Economics of Biofortification
AbstractMicronutrient malnutrition affects billions of people world-wide, causing serious health problems. Different micronutrient interventions are currently being used, but their overall coverage is relatively limited. Biofortification that is, breeding staple food crops for higher micronutrient contents has been proposed as a new agriculture-based approach. Yet, as biofortified crops are still under development, relatively little is known about their economic impacts and wider ramifications. In this article, the main factors that will influence their future success are discussed, and a methodology for economic impact assessment is presented, combining agricultural, nutrition, and health aspects. Ex ante studies from India and other developing countries suggest that biofortified crops can reduce the problem of micronutrient malnutrition in a cost-effective way, when they are targeted to specific situations. Projected social returns on research investments are high and competitive with productivity-enhancing agricultural technologies. These promising results notwithstanding, biofortification should be seen as a complement rather than a substitute for existing micronutrient interventions, since the magnitude and complexity of the problem necessitate a multiplicity of approaches. Further research is needed to corroborate these findings and to address certain issues still unresolved at this stage.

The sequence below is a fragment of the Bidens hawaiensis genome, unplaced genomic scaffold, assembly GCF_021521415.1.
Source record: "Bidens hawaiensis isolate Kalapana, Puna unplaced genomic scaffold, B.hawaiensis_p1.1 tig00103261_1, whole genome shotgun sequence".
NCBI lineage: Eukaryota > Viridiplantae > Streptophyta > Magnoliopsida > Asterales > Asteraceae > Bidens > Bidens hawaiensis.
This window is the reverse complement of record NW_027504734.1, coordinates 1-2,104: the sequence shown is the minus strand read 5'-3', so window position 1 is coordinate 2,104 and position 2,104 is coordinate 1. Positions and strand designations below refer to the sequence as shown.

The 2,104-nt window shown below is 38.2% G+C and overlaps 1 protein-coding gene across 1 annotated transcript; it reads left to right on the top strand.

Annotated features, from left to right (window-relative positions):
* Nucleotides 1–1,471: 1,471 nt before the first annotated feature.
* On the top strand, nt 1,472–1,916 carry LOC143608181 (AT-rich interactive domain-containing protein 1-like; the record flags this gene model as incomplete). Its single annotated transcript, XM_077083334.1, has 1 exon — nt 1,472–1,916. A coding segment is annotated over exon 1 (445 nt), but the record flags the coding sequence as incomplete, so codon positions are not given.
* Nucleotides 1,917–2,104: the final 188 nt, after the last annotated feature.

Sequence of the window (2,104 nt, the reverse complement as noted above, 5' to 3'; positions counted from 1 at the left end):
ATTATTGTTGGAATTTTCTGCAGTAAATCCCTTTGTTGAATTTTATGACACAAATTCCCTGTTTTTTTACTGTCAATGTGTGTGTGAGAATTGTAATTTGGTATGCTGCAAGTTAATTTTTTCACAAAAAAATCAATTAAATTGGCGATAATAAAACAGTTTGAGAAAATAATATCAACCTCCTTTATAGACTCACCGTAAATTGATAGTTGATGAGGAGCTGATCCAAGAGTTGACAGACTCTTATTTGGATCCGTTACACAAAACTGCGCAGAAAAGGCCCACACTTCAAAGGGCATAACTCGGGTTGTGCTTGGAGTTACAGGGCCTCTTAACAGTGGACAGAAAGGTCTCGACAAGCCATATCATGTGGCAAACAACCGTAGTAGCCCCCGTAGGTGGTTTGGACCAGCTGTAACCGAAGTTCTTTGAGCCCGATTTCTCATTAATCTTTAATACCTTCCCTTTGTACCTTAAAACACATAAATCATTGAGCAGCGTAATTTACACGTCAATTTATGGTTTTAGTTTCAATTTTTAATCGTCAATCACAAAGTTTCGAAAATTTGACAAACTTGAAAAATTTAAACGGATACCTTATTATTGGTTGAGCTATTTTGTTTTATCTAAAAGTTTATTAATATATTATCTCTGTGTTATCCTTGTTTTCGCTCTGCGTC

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Bibliographic InfoPaper provided by International Association of Agricultural Economists in its series 2006 Annual Meeting, August 12-18, 2006, Queensland, Australia with number 25584.
Date of creation: 2006
Date of revision:
micronutrient malnutrition; public health; biofortification; agricultural technology; impact analysis; developing countries; Food Consumption/Nutrition/Food Safety; I1; I3; O1; O3; Q1;
Other versions of this item:
- I1 - Health, Education, and Welfare - - Health
- I3 - Health, Education, and Welfare - - Welfare and Poverty
- O1 - Economic Development, Technological Change, and Growth - - Economic Development
- O3 - Economic Development, Technological Change, and Growth - - Technological Change; Research and Development; Intellectual Property Rights
- Q1 - Agricultural and Natural Resource Economics; Environmental and Ecological Economics - - Agriculture
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